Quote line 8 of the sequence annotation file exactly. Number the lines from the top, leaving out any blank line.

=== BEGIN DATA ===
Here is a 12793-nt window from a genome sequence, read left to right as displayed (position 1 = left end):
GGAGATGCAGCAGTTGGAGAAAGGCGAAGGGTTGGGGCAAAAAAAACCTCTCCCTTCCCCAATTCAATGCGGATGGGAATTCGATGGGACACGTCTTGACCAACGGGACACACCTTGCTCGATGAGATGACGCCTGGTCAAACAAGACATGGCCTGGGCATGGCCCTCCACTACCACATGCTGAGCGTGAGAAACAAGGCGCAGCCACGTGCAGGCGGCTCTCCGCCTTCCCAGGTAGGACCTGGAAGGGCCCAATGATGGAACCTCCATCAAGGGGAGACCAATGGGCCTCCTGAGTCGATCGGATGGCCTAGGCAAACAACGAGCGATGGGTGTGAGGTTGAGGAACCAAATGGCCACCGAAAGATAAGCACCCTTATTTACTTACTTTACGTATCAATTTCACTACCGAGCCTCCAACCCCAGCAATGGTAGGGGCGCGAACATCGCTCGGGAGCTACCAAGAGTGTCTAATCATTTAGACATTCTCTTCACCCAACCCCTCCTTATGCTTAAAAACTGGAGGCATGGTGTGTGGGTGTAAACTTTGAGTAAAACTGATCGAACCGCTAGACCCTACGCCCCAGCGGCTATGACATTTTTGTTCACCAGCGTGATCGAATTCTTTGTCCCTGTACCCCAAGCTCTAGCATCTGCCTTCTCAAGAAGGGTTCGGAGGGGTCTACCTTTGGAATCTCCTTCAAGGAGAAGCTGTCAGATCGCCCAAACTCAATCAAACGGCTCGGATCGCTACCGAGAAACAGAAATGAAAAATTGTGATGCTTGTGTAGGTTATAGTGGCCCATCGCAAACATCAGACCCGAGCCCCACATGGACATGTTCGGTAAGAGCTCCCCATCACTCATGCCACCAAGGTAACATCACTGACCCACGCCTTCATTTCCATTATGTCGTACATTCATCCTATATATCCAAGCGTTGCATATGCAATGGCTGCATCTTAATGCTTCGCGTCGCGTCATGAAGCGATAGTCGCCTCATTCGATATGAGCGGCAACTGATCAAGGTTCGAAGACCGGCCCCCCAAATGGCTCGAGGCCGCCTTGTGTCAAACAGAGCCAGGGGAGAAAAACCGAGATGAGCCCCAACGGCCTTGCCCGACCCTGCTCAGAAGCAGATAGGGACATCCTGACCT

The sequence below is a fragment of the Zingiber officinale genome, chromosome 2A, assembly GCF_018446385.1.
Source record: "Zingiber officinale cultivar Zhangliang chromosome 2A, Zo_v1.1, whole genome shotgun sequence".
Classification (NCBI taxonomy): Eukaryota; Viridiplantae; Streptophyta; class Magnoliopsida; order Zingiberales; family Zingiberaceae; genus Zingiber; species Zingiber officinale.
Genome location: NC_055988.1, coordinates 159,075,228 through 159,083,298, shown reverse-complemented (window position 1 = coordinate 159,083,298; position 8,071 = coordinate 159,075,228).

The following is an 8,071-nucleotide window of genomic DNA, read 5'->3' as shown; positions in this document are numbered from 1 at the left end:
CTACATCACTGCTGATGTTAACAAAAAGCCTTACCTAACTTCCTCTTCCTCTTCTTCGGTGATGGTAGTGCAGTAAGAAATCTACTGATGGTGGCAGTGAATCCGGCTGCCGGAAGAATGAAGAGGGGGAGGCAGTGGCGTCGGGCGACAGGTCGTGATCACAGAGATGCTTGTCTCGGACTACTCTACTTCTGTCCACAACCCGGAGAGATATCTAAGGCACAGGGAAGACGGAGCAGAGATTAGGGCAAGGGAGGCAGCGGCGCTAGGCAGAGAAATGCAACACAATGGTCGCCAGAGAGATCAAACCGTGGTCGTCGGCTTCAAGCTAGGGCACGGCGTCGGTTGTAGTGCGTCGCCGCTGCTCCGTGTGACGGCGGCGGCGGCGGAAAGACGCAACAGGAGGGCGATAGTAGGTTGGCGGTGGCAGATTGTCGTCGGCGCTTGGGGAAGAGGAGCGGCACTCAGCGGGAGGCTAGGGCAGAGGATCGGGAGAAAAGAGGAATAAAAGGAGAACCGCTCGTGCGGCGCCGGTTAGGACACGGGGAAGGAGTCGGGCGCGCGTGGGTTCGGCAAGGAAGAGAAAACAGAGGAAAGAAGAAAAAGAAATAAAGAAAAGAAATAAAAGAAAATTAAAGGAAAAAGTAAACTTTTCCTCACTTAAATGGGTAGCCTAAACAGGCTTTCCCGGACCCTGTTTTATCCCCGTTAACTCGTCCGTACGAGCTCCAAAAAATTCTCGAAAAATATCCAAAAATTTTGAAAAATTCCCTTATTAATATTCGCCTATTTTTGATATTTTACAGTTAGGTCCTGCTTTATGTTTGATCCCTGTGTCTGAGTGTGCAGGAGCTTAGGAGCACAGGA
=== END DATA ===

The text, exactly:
CTACATCACTGCTGATGTTAACAAAAAGCCTTACCTAACTTCCTCTTCCTCTTCTTCGGTGATGGTAGTGCAGTAAGAAATCTACTGATGGTGGCAGTGAATCCGGCTGCCGGAAGAATGAAGAGGGGGAGGCAGTGGCGTCGGGCGACAGGTCGTGATCACAGAGATGCTTGTCTCGGACTACTCTACTTCTGTCCACAACCCGGAGAGATATCTAAGGCACAGGGAAGACGGAGCAGAGATTAGGGCAAGGGAGGCAGCGGCGCTAGGCAGAGAAATGCAACACAATGGTCGCCAGAGAGATCAAACCGTGGTCGTCGGCTTCAAGCTAGGGCACGGCGTCGGTTGTAGTGCGTCGCCGCTGCTCCGTGTGACGGCGGCGGCGGCGGAAAGACGCAACAGGAGGGCGATAGTAGGTTGGCGGTGGCAGATTGTCGTCGGCGCTTGGGGAAGAGGAGCGGCACTCAGCGGGAGGCTAGGGCAGAGGATCGGGAGAAAAGAGGAATAAAAGGAGAACCGCTCGTGCGGCGCCGGTTAGGACACGGGGAAGGAGTCGGGCGCGCGTGGGTTCGGCAAGGAAGAGAAAACAGAGGAAAGAAGAAAAAGAAATAAAGAAAAGAAATAAAAGAAAATTAAAGGAAAAAGTAAACTTTTCCTCACTTAAATGGGTAGCCTAAACAGGCTTTCCCGGACCCTGTTTTATCCCCGTTAACTCGTCCGTACGAGCTCCAAAAAATTCTCGAAAAATATCCAAAAATTTTGAAAAATTCCCTTATTAATATTCGCCTATTTTTGATATTTTACAGTTAGGTCCTGCTTTATGTTTGATCCCTGTGTCTGAGTGTGCAGGAGCTTAGGAGCACAGGA